Venues like Newport Aquarium are also doing their part to welcome visitors.

“This year we added the world’s first and only Shark Bridge, where guests can walk across the open waters just inches above nearly two dozen sharks,” says Aquarium spokesperson Jeff Geiser. “Over the past few years, we’ve partnered with the Reds and B&B Riverboats to offer discounted combo tickets and themed cruises. It’s our mission to provide an experiential and meaningful way for families to connect with each other and to the wonders of the aquatic world.”

 
Economy gets boost from ‘NASCAR Nation’

In another fast-growing entertainment realm, Kentucky Speedway officials expect huge crowds Sept. 25-26 as it hosts the 2015 NASCAR Xfinity Series — and not just to the racetrack. According to Director of Communications Tim Bray, visitors to the Quaker State 400 in July arrived early and made a vacation of it, flocking to the Speedway’s 4,000 on-property campsites and booking hotel rooms from Cincinnati down to Louisville.
 
“For a big race like the Xfinity Series, fans will come into town on Wednesday and stay all week for music, food, lawn celebrations and other events like the (NASCAR feeder series) ARCA races that weekend,” Bray says.
 
He agrees that Northern Kentucky’s geography makes it ideal for visitors.
 
“This is a central meeting point for racing fans around the country,” Bray says. “We want their experience at Kentucky Speedway to inspire them to explore everything else the area has to offer.”
 
Partnering regionally is crucial in achieving that end, Bray says. Recent joint efforts like Cincinnati USA’s “Come for the Reds; Stay for the Race” campaign have been effective, so the Speedway hopes to leverage its dynamic space to accommodate much more than racing.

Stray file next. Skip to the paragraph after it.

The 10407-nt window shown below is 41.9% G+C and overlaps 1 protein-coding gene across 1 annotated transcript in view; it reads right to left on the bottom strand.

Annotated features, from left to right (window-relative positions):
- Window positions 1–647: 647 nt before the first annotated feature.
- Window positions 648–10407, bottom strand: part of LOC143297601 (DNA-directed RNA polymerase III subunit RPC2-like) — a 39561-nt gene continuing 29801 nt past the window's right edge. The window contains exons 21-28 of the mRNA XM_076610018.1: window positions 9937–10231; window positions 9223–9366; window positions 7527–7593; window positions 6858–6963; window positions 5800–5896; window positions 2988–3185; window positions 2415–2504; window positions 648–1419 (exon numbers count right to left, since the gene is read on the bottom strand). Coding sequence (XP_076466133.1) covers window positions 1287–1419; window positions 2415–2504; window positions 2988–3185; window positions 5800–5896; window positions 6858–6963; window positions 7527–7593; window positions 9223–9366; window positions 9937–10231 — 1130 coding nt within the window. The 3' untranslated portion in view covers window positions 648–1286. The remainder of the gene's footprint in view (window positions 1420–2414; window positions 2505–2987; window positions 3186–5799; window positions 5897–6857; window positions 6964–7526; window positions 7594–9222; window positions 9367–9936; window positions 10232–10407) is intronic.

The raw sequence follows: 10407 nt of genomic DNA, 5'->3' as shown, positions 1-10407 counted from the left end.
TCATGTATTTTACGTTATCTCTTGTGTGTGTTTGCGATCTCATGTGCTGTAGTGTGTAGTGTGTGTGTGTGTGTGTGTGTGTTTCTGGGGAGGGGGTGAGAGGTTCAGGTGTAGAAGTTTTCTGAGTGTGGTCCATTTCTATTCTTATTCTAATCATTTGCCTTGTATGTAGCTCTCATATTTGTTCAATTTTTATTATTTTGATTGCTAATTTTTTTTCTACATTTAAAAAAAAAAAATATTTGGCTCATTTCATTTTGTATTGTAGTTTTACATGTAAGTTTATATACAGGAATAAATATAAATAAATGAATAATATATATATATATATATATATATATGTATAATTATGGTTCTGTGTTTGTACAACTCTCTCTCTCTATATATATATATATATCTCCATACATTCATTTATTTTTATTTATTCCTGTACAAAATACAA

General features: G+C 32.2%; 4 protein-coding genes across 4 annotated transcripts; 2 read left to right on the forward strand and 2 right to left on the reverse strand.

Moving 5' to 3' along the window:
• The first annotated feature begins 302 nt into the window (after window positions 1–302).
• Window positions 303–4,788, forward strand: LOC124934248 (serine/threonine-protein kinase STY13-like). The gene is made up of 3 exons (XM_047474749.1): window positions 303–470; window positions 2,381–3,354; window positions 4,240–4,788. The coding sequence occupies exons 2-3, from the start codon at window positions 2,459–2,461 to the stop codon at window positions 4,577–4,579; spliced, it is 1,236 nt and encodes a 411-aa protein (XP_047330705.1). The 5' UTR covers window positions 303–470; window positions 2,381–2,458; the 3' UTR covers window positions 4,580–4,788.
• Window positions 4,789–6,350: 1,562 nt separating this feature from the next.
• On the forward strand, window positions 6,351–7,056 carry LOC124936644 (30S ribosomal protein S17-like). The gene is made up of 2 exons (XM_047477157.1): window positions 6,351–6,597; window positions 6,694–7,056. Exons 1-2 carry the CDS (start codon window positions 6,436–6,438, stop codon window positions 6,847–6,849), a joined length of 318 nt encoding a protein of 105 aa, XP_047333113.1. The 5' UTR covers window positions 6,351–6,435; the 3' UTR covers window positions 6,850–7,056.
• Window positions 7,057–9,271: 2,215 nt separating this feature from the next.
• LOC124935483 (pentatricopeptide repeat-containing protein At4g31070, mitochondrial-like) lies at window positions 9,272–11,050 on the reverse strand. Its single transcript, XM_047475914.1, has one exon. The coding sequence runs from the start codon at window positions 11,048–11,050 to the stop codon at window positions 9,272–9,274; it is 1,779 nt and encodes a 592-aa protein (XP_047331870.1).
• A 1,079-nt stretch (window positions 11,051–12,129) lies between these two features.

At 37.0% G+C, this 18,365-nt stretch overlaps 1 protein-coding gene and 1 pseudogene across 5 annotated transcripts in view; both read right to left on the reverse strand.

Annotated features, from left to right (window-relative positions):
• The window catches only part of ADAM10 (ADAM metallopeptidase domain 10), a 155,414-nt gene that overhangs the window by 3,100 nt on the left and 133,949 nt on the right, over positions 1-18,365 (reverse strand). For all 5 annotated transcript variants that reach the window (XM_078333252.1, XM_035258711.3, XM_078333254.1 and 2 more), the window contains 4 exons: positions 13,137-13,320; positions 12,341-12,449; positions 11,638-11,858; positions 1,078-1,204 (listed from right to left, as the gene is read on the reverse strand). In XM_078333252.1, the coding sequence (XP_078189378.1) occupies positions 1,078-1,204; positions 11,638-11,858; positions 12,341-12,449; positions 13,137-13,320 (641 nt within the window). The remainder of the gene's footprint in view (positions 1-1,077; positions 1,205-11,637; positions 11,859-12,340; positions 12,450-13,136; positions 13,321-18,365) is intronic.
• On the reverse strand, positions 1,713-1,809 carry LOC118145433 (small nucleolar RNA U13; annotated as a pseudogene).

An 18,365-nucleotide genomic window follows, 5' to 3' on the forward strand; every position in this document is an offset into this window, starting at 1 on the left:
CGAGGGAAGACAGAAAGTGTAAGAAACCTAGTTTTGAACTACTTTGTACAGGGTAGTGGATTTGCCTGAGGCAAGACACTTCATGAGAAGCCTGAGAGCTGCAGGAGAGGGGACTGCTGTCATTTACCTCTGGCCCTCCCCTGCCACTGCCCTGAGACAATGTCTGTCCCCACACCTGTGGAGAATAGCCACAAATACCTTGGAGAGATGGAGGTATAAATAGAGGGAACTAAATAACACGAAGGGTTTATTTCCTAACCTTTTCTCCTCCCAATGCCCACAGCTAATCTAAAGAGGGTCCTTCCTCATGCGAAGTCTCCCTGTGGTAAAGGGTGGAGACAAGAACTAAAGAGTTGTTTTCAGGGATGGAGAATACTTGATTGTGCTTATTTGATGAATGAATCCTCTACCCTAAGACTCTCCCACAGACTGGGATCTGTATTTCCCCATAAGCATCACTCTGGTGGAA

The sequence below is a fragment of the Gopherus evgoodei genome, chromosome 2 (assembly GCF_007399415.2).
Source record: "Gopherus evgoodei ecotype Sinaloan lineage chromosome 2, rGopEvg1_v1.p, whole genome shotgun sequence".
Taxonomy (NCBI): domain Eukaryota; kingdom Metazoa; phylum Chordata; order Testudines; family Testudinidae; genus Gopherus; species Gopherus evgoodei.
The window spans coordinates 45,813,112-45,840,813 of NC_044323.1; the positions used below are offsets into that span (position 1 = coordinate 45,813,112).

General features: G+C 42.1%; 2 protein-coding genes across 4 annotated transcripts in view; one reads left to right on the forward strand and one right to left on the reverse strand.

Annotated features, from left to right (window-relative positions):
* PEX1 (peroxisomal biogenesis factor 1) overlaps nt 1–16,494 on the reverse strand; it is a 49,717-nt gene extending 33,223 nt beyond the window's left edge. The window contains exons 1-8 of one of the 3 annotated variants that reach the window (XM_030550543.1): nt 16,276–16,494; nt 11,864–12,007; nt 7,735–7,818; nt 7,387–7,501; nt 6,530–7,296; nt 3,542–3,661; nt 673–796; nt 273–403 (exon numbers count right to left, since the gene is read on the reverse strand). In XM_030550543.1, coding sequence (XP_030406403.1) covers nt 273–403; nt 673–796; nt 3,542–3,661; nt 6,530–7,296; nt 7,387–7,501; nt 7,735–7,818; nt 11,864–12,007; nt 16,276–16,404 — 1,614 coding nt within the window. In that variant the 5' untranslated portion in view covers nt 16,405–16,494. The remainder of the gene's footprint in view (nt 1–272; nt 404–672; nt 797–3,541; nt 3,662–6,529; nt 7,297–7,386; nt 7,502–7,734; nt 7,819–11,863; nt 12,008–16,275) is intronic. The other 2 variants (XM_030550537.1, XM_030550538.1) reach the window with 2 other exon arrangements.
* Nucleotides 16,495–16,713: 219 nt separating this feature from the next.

A massive infield inside the 1.5-mile asphalt track makes the venue an obvious choice for auto industry seminars and driver autograph sessions, but it also proves fitting for concerts, festivals and even an annual Tough Mudder fitness competition that raises millions for affiliated charities.
 
Other future plans for the Speedway include expanding ties with national Bluegrass acts and connecting to Louisville’s famed Bourbon Trail, both of which attract millions of visitors annually from as far away as the United Kingdom and Australia.
 

The future of NKY tourism

Visitor dollars spent in Northern Kentucky currently make up 18-20 percent of the region’s total, and leaders are excited to see that percentage grow — along with the influx of visitors and new residents alike.
 
Attracting transplants isn’t meetNKY’s primary focus, but leaders like Summe understand that such positive economic decisions often start with an enjoyable visit.
 
“We’re building on our existing assets like Newport Aquarium, Turfway Racetrack and the Creation Museum,” Summe says. “Those things will complement major-league sports in Cincinnati to create a truly encompassing experience for visitors, which is the key to attracting new residents and new businesses.”
 
As planners continue to monitor the trends and demands of today’s intuitive visitor, Northern Kentucky residents can expect to see their range of dining, retail and hotel options widen significantly. New offerings will emphasize the region’s signature craftsmanship and hospitality, while increased access and planned outdoor developments will draw young urban professionals and families to NKY’s natural sites, green spaces and riverfront entertainment districts.